What's the deal with MSG?

Friday, March 11, 2011

Happy Friday!

TGIF! I am one tired pup! [source]

How are you this wonderful Friday? Do you have anything exciting planned for this weekend? This weekend is shaping up to be quite eventful for me! I am celebrating one of my closest friend's birthday this evening. Eric's brother and his wife are coming in to stay with us Saturday night. Then on Sunday, I'm having lunch with another friend whom I haven't seen in so long. Talk about a fun filled weekend! I am so excited to see everyone! :)

Last week, Meredith asked if I could do a post about the mysterious MSG. We all probably know that we should avoid it, but why? What is it, and why is it so bad for us?

monosodium glutamate in crystal form [source]

What is MSG?

MSG stands for monosodium glutamate and is a sodium salt of glutamic acid, a naturally occurring non-essential amino acid. MSG is often used as a flavor enhancer in Chinese food, canned vegetables, soups and processed meats.  Modern commercial MSG is produced by fermentation of starch, sugar beets, sugar cane, or molasses.


Why is MSG bad for us?

Although the FDA has labeled MSG as a food ingredient that is "generally recognized as safe" (geeze that's comforting), the use of MSG remains controversial. Many people have reported experiencing the "MSG Symptoms Complex" after eating foods that contain MSG. It was originally called the "Chinese Restaurant Syndrome" when Robert Ho Man Kwok reported symptoms of patients who consumed American-Chinese cuisine. These symptoms include headaches, flushing, sweating, facial pressure or tightness, numbness, tingling or burning in the face, neck and other areas, heart palpitations, chest pain, nausea, and weakness. Researchers have not statistically proven a link between MSG and these symptoms; however, they have discovered that a small percentage of people may have short term reactions to MSG. Symptoms are usually mild and do not require treatment. The only way to prevent these potential symptoms is to avoid food containing MSG. What are those you ask? Let's look at some examples.

Food additives that contain MSG:

Even if MSG is not on the label of your favorite packaged food, it doesn't mean you are in the clear. MSG is often disguised as other ingredients such as monosodium glutamate, hydrolyzed vegetable protein, hydrolyzed protein, hydrolyzed plant protein, plant protein extract, sodium caseinate, calcium caseinate, yeast extract, textured protein, autolyzed yeast, hydrolyzed oat flour, and corn oil.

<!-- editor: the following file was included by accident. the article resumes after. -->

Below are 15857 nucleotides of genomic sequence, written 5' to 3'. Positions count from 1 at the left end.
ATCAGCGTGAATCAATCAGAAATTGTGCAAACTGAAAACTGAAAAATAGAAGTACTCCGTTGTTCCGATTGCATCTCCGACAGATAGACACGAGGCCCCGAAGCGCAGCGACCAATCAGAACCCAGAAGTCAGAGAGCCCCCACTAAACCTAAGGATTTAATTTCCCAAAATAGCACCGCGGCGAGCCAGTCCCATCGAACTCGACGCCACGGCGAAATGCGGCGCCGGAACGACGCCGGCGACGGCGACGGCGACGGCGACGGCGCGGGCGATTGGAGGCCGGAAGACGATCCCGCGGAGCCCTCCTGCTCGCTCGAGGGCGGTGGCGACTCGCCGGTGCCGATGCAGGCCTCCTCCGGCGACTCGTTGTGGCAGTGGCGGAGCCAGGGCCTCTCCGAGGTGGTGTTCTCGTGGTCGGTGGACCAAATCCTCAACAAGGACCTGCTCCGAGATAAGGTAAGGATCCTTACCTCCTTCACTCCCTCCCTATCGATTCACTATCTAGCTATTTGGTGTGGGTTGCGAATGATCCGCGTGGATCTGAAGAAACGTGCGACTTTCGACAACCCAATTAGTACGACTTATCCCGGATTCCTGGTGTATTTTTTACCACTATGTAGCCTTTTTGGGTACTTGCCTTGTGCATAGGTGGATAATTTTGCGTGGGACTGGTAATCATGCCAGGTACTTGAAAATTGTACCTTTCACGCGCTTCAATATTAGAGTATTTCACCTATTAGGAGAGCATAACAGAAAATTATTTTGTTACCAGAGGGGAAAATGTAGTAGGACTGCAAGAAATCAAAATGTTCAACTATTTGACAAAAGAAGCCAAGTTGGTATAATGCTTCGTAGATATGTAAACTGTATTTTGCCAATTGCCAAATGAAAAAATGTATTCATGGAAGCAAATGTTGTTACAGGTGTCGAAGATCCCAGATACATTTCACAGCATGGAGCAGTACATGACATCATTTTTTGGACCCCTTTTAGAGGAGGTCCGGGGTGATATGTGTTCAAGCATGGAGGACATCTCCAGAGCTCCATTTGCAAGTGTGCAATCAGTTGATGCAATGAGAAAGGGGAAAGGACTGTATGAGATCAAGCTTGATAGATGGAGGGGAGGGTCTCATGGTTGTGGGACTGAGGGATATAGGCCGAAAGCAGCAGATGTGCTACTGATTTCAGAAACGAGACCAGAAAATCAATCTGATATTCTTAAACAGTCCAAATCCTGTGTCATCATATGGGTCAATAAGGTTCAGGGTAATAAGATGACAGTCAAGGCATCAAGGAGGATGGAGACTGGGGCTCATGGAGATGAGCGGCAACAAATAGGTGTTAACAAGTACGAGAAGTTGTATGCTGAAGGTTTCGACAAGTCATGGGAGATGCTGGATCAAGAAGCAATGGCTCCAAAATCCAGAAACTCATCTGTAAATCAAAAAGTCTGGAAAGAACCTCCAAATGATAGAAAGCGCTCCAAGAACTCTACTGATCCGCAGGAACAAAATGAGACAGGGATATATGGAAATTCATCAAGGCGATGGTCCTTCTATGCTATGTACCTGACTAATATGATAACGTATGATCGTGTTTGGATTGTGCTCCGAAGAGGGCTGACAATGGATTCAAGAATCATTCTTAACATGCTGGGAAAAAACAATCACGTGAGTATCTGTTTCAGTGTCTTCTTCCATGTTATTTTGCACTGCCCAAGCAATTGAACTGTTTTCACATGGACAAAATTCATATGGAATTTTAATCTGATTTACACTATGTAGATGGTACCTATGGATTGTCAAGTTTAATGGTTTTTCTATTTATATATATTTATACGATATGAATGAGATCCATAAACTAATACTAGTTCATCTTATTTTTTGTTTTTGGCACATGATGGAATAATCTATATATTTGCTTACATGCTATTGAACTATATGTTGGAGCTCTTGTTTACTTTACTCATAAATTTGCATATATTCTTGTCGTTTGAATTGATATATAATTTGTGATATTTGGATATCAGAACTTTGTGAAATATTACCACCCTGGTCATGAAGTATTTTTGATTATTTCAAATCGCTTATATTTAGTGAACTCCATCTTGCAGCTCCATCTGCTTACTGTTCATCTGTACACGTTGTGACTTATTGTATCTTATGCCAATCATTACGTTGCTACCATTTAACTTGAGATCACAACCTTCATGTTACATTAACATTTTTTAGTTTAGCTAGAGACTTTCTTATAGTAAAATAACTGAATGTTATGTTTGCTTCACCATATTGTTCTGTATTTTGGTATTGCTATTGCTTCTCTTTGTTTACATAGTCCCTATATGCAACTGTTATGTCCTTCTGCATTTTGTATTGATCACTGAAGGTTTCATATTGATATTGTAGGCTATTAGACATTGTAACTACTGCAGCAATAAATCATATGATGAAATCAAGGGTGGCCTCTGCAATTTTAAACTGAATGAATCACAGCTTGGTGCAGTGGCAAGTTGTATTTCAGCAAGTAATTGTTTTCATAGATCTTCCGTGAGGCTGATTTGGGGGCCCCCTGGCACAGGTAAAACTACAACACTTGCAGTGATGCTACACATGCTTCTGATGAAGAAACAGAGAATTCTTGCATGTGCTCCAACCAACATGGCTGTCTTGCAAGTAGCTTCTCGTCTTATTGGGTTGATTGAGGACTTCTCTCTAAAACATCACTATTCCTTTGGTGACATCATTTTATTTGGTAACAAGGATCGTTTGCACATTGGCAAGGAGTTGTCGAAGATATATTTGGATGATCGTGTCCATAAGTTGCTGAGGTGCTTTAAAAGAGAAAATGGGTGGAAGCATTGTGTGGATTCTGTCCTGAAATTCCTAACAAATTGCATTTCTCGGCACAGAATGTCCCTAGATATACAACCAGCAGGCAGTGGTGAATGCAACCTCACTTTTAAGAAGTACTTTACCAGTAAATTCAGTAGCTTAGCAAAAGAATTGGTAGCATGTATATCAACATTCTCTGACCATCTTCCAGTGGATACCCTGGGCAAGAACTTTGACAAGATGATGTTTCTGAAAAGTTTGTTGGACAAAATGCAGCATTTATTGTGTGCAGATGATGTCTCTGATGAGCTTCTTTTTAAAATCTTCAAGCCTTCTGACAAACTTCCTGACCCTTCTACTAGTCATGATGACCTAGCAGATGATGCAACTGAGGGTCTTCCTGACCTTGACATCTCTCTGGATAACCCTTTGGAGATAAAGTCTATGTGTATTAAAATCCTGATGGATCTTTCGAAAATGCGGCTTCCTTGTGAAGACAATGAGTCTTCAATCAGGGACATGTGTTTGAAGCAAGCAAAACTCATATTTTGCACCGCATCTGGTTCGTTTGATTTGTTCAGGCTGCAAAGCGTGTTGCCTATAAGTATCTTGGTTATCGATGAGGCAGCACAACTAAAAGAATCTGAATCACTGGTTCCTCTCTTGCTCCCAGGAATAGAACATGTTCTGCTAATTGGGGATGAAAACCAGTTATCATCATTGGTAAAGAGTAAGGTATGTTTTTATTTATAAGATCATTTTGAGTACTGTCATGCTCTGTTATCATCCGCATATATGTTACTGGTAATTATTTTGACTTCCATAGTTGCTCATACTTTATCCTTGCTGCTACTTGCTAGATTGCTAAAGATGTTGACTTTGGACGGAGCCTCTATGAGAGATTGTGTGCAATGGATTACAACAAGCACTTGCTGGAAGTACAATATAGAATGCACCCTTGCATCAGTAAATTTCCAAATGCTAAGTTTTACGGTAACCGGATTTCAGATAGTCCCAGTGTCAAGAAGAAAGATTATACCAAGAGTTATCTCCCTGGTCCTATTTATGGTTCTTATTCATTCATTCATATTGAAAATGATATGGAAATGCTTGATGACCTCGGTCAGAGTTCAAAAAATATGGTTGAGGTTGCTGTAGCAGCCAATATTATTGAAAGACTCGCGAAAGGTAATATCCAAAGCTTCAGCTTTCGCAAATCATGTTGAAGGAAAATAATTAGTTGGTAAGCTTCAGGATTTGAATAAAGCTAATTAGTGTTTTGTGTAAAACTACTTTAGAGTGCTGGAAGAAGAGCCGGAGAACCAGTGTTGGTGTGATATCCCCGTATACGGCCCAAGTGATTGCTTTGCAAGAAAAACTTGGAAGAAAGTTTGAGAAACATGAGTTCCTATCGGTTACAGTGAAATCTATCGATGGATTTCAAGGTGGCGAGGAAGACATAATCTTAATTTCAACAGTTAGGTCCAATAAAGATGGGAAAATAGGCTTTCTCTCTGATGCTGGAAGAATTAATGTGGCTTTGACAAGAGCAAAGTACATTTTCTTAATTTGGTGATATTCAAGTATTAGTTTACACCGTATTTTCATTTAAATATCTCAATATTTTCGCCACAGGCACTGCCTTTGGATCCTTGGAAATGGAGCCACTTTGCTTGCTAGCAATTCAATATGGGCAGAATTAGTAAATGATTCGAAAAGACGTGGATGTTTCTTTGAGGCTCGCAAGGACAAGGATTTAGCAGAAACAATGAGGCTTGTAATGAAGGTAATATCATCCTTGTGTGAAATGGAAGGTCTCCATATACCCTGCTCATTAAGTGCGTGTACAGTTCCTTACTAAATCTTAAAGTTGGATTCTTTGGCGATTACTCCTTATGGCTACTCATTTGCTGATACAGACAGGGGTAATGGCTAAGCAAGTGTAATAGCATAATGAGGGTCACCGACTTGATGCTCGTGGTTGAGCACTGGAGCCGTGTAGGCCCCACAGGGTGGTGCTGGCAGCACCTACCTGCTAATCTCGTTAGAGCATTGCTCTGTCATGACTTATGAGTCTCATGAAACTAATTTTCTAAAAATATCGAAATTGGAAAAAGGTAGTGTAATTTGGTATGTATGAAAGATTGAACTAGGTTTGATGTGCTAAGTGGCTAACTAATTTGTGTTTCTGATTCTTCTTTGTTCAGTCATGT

Common foods that contain MSG:
  • Some broths
  • Prepared stocks, stock cubes, or bouillon   
  • Some Chinese food; however, many of them now omit this ingredient from their dishes. You will usually see a sign on the window or it posted in their menu if they do not cook with MSG. If you don't see it, simply ask.
  • Condiments such as BBQ sauce
  • Some salad dressings
  • Some canned, frozen, or dried prepared food
  • Common snack foods such as flavored jerky, flavored potato chips, or flavored tortilla chips
  • Seasoning mixes
The only way to know for sure if a food contains MSG is to check the label and make sure it doesn't contain any MSG hiding under another name. Like I said earlier, there is not a lot of research that proves MSG is terrible for you, however anything that has the potential to cause chest pain, fatigue, and headaches amongst other things is not something I particularly want to mess with. If you are reading an ingredient list on a food package and can't tell if it contains MSG because you can't pronounce half of the ingredients, that product probably isn't the healthiest for you anyway. As long as you are eating mostly whole, unprocessed foods and ask at your local Chinese restaurant to make sure they aren't using MSG, you are probably good to go! I am definitely no MSG expert, so if you have something to add or more questions I would love to hear them!

I hope you all have a wonderful weekend!

Q's and A's:
Do you generally worry about MSG and try to avoid it?
Have you found it anywhere you weren't expecting?
What are your plans for the weekend?

In health,

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